and for Ruth, who also found a husband while gleaning the land.

God sent manna to the Israelites as they wandered in the wilderness, telling them not to save any extra because he would provide daily for their needs. They did not heed God’s command, and the manna they saved soon spoiled, teaching them a valuable lesson — they had all they needed and they were dependent upon God for their survival.

“If we could be satisfied with what we have today and not worry about tomorrow, God’s creation would breathe a sigh of relief,” Watkins said.

The scriptures show God’s care of creation is not exclusive to humans, however.

In the story of the Great Flood, God thinks so much of the animals he created he chooses Noah to protect them and makes a covenant with all creation that the catastrophe will never happen again.

And the inclusion of elements of the natural world in the parables — Jesus walking on water, stilling a storm, casting nets on water — shows God doesn’t just love man, but all of the cosmos, Watkins said.

Caring for creation: an act of discipleship

There are those, Watkins said, who say it’s great for Christians to be advocates for the earth, but the church should focus more on making disciples. Watkins counters that caring for creation can both make disciples and be an act of discipleship.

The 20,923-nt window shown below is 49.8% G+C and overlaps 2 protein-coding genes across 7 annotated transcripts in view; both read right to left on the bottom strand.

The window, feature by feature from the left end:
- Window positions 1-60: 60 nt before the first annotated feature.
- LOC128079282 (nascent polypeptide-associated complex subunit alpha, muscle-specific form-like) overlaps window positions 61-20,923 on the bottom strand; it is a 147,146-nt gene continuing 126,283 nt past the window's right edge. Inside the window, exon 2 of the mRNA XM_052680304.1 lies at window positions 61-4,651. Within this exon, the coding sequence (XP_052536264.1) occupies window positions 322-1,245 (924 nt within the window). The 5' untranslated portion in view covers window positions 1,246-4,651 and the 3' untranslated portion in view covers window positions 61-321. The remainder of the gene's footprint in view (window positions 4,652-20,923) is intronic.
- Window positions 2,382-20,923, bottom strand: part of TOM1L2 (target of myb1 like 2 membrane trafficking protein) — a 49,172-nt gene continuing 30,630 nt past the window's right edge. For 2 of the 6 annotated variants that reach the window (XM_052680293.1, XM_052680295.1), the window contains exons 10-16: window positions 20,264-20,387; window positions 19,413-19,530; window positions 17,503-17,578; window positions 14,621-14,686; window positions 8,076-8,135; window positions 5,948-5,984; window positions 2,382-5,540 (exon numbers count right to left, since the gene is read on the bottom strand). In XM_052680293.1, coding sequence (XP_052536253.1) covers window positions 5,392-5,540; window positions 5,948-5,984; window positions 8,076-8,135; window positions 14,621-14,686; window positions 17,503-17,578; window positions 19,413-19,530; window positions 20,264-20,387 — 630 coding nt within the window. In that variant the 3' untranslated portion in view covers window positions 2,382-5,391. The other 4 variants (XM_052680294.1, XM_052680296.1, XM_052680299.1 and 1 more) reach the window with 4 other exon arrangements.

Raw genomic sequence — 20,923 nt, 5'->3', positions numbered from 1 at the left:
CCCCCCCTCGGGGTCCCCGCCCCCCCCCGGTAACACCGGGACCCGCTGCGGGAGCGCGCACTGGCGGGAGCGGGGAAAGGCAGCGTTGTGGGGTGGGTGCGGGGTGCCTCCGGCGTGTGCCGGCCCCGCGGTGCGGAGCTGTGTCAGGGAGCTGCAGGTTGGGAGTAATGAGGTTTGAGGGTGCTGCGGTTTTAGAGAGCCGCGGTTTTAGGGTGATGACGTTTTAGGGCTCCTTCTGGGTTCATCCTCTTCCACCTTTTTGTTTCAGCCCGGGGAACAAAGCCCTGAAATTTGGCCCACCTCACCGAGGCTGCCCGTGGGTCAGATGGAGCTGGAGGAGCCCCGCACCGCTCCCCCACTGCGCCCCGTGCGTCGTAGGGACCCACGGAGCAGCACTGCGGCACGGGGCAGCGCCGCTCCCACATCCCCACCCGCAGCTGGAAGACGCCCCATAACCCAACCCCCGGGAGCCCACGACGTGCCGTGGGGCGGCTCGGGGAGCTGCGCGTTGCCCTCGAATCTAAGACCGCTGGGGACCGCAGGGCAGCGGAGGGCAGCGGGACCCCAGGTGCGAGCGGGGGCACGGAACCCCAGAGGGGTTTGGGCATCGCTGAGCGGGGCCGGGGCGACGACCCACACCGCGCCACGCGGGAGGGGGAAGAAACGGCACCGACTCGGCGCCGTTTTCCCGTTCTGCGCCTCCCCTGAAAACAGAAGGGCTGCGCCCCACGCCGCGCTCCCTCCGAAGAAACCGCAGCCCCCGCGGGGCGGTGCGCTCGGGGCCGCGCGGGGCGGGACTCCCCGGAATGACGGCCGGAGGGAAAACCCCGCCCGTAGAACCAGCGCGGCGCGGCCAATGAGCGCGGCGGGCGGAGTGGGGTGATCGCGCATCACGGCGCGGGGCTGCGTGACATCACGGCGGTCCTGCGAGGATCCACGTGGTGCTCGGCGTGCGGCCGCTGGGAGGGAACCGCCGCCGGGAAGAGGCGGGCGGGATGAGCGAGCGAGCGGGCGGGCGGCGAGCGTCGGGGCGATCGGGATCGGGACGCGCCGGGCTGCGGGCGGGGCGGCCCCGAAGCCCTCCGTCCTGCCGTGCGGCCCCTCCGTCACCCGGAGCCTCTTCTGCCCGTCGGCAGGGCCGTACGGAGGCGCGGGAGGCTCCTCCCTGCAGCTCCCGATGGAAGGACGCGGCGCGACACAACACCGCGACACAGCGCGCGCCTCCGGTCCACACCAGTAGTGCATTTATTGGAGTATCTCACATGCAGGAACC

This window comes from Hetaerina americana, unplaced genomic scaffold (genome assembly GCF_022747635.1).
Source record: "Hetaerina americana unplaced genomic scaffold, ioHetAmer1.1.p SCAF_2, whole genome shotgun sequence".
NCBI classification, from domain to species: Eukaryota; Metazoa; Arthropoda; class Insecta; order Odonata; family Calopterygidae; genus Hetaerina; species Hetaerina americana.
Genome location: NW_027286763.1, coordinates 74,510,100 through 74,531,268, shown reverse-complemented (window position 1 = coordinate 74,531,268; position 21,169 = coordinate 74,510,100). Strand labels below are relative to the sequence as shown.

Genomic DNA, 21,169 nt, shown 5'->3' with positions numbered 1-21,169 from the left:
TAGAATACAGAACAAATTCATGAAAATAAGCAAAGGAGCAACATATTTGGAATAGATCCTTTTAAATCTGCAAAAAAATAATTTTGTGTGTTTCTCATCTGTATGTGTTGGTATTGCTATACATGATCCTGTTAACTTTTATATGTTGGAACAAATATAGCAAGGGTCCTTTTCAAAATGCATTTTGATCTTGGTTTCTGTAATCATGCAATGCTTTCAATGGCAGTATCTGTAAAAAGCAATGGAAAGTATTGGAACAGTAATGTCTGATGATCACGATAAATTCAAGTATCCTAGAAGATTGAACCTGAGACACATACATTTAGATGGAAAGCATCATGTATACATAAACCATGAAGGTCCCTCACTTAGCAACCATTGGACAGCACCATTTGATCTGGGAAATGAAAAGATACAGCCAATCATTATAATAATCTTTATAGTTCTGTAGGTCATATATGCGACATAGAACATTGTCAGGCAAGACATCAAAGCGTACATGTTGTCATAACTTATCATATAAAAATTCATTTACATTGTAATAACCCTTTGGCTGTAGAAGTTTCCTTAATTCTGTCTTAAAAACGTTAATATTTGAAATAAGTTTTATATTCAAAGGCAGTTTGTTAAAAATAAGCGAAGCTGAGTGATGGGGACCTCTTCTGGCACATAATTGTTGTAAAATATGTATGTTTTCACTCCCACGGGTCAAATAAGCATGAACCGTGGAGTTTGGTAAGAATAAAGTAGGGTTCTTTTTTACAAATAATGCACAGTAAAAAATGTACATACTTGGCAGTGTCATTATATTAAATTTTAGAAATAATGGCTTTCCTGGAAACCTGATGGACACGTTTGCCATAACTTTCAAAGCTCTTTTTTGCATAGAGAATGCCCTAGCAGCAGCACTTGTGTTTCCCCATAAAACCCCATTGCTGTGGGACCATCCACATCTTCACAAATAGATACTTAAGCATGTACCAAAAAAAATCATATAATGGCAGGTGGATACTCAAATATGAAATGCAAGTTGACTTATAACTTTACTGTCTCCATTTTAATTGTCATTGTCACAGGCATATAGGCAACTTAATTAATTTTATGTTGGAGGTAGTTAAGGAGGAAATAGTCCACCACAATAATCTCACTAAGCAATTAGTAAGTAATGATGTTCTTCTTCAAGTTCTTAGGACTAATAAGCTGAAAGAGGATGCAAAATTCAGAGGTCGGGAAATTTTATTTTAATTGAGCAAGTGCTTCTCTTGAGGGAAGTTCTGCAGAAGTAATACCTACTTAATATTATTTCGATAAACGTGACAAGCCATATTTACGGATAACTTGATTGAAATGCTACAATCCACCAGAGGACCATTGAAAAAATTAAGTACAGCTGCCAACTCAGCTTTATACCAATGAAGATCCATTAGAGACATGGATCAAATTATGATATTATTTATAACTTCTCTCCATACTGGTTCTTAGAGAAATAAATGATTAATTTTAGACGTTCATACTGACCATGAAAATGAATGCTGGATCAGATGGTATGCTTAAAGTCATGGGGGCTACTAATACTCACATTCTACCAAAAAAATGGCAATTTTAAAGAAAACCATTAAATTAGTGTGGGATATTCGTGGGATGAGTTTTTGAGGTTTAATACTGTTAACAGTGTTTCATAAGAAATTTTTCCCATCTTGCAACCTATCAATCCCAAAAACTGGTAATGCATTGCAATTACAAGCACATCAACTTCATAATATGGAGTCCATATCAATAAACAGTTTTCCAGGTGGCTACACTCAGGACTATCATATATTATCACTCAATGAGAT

If Christians truly love God and strive to be disciples of Jesus Christ, he said, they will use fewer fossil fuels, drive less and more fuel-efficient cars, plant more trees, restore habitats for animals, and improve air and water quality.

A member considers her bottled water during discussion at the opening session of the conference event after learning from the guest speaker that Americans consume 2 million bottles of water every five minutes. Photo by Caryl Kelley. Photo #09-1227.

Doing so, Watkins said, improves the planet for future generations, but it also shows care for the things God loves and created — man and nature.

A church in the Virginia Annual Conference added at least one family to its community of faith because of its environmentally friendly attitude, Watkins said. A visitor was so impressed that the church cared enough about the environment to use waterless urinals, saving 40,000 gallons of water — as noted on a church plaque — he and his family decided to attend regularly.

The environment is relevant to the family that cares about what is happening to creation, Watkins said.

Pauline Brooks, a member at Mount Zion United Methodist Church in Jacksonville, said Watkins’ comments opened her eyes to way she views creation. She said she is beginning to make small steps toward being more environmentally aware.

“I’m trying to embrace it,” she said. “I’m recycling water bottles. The Bible study was a great way for me to want to do more.”

More information about the conference session, including a schedule of activities and reports presented, is available at

News media contact: Tita Parham, 800-282-8011,, Orlando

*Parham is managing editor of e-Review Florida United Methodist News Service.
**Buchholz is a freelance writer based in Seffner, Fla.